“Justice Thomas noted that the majority’s failure to address DACA’s creation was ‘an effort to avoid a politically controversially but legally correct decision’ that would result in future ‘battles to be fought in this Court,'” Hanen wrote. “While the controversial issue may ultimately return to the Supreme Court, the battle Justice Thomas predicted currently resides here and it is not one this Court can avoid.”
This story is breaking and will be updated.

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Man Utd must overcome two stumbling blocks to secure Cristiano Ronaldo transfer

Manchester United’s hopes of securing a sensational return for Cristiano Ronaldo rely on the Red Devils overcoming two major hurdles in the deal that would take him from Juventus.

United boss Ole Gunnar Solskjaer is interested in signing a forward this summer and has been linked with a move for the former Old Trafford star.

Ronaldo is about to enter the final year of his contract with the Serie A side and is considering his future following a disappointing campaign.

Juventus finished fourth in the Italian top-flight and had their nine-year domination of the division ended by Inter Milan.

The 36-year-old had a successful personal season and may choose to depart if he sees no sign of improvement, despite Massimiliano Allegri already replacing the sacked Andrea Pirlo as boss.

JUST IN: Man Utd target Ronaldo ‘holds Allegri talks’ with roadmap laid bare

It is believed that the Norwegian wants a defender, a midfielder and a forward.

“Of course, we’re planning as we normally do, that’s an ongoing process,” Solskjaer said after his side defeated Wolves on the final day of the season.

“We’re looking at the squad and I hope we’re going to strengthen with two or three players [who] we definitely need to challenge higher up in the table.

“We’re still too far behind to think it’s just going to come by itself.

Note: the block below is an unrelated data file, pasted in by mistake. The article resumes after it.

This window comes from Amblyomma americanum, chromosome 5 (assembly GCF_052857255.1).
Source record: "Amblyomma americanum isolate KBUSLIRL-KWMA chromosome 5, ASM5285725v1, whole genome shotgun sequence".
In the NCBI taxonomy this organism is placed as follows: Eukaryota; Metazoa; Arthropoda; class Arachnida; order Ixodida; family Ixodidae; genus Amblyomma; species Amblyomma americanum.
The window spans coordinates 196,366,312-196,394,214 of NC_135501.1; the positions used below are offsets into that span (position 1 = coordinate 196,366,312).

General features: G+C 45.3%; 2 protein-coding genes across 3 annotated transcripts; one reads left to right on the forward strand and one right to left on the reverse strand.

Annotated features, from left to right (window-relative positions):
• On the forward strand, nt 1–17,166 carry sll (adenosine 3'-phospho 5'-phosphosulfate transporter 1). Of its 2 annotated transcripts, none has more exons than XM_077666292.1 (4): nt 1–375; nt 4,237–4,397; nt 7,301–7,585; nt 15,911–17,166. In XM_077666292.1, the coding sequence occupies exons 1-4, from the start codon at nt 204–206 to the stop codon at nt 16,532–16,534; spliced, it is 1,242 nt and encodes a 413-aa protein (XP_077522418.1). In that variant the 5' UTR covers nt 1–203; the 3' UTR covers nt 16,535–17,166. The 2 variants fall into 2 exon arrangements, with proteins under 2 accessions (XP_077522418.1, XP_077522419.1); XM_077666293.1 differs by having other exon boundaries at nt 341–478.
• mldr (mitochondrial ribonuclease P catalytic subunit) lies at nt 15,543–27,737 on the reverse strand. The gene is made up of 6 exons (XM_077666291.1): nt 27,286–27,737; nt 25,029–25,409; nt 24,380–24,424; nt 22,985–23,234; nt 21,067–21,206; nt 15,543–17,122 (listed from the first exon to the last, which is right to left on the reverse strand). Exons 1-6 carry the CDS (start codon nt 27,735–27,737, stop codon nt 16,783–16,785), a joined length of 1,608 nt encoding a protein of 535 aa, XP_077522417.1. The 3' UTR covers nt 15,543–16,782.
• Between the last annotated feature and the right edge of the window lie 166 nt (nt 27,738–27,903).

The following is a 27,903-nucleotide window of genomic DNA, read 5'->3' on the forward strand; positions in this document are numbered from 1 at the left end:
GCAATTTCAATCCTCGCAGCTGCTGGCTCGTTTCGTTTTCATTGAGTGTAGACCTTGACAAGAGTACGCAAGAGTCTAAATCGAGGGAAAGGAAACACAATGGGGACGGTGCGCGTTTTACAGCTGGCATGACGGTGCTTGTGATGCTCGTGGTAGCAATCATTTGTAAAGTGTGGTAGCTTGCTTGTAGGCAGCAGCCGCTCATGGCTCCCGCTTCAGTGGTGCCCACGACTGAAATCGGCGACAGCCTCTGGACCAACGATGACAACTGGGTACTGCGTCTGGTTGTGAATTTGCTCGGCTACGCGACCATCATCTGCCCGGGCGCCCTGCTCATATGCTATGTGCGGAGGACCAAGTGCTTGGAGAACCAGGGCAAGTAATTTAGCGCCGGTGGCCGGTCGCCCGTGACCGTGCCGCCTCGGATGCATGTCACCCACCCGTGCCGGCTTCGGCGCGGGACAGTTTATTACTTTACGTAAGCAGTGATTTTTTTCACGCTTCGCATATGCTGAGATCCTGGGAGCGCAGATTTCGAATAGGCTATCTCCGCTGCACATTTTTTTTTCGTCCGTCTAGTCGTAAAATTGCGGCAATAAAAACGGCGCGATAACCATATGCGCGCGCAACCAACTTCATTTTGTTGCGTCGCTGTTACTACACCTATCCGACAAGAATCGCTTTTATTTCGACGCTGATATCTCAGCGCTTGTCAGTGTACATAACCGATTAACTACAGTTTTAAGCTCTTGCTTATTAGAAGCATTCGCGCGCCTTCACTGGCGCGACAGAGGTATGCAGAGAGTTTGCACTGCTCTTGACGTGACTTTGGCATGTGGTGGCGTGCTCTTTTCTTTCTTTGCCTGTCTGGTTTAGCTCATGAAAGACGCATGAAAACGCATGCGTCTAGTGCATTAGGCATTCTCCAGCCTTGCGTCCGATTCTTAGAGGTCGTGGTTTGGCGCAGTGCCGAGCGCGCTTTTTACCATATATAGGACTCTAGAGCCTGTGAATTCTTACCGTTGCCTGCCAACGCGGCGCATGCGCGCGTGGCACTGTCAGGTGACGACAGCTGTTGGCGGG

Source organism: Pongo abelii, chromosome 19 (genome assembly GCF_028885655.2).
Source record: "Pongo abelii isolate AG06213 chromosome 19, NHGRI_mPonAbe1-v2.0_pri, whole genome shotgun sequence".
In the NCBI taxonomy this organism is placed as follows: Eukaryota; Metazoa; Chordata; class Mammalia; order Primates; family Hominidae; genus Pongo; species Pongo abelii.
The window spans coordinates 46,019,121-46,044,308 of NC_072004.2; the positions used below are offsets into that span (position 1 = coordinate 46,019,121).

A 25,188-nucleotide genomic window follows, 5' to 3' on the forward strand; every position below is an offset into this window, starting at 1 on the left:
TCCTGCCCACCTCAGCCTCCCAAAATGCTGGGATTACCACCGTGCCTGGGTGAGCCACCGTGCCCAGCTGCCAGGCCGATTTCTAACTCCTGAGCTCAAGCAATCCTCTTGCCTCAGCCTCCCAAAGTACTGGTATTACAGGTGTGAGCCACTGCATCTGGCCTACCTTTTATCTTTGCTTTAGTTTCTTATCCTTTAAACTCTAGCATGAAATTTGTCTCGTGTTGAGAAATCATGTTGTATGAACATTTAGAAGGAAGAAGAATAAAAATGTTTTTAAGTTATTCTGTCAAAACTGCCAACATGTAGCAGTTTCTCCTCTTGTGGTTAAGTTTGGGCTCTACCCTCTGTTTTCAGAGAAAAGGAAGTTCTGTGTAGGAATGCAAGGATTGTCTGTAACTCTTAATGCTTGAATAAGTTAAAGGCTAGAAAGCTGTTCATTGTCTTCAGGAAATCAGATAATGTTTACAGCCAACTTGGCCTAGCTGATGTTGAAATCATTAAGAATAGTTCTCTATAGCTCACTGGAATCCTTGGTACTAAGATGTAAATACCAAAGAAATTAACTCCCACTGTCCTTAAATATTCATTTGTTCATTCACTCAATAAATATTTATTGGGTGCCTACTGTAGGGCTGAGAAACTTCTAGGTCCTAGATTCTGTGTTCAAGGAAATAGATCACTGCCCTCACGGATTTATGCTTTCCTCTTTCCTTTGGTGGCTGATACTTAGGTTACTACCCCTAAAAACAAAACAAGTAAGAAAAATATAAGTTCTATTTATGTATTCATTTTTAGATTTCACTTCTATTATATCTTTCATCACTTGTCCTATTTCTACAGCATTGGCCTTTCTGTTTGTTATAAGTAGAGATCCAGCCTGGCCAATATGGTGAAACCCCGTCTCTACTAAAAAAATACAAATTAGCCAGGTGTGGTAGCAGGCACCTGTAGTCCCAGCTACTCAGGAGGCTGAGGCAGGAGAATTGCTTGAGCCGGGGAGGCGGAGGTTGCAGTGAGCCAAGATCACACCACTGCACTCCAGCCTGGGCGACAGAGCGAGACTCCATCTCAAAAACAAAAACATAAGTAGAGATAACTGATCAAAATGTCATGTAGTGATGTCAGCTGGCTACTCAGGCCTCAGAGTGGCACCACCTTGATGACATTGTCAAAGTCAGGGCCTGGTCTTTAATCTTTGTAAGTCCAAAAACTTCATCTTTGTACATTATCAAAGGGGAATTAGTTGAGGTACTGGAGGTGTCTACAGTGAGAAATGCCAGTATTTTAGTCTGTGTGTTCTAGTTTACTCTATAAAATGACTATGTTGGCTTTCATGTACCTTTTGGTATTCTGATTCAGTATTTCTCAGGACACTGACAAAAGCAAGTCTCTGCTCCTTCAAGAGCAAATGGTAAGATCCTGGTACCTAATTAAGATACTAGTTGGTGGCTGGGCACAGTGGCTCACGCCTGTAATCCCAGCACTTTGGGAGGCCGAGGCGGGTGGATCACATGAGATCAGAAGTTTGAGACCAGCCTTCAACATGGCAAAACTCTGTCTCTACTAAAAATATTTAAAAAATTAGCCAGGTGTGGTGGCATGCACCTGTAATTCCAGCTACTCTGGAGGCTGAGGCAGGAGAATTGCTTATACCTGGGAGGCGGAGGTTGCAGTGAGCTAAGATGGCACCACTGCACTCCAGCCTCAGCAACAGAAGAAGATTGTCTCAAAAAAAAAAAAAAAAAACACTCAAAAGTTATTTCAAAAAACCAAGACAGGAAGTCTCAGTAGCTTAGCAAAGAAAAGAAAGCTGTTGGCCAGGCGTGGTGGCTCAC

“We’ve had a few players on loan that might come back in. There is interest in a few others going out.

“You want to come out of the transfer window strengthened. It’s difficult to say, I can’t see too many outgoings.

“We’re not where we aimed to be. But we’ve got ambitions to move up one place.

“But there’s been steady improvement. Third last season, second this season, some more points. We’ve done really well away from home.

“We know we had a difficult start to the season, losing three of the first six games and loads of them were home games, which put pressure on the team.

“The players have been very, very good.”

Author:
This post originally appeared on Daily Express :: Sport Feed

Samsung blocks all Android updates from some Galaxy smartphones

The Samsung Galaxy S8 and Galaxy S8 Plus launched back in April 2017. These handsets were too old to get the latest feature-filled versions of Android for some time, however, Samsung has been updating these devices every quarter with the most important security fixes. That is now coming to an end, Samsung has announced.

That means the Korean tech firm will no longer issue updates to the Galaxy S8 and Galaxy S8 Plus – even if new vulnerabilities are discovered by hackers in the last version of the operating system on these handsets.

Of course, there’s no guarantee that will happen. But if it does, you could have a smartphone in your pocket – with banking apps, credit cards, personal text messages, family photos and more stored on its memory – that will remain open to cyber attacks for the rest of its lifetime. That’s really not ideal.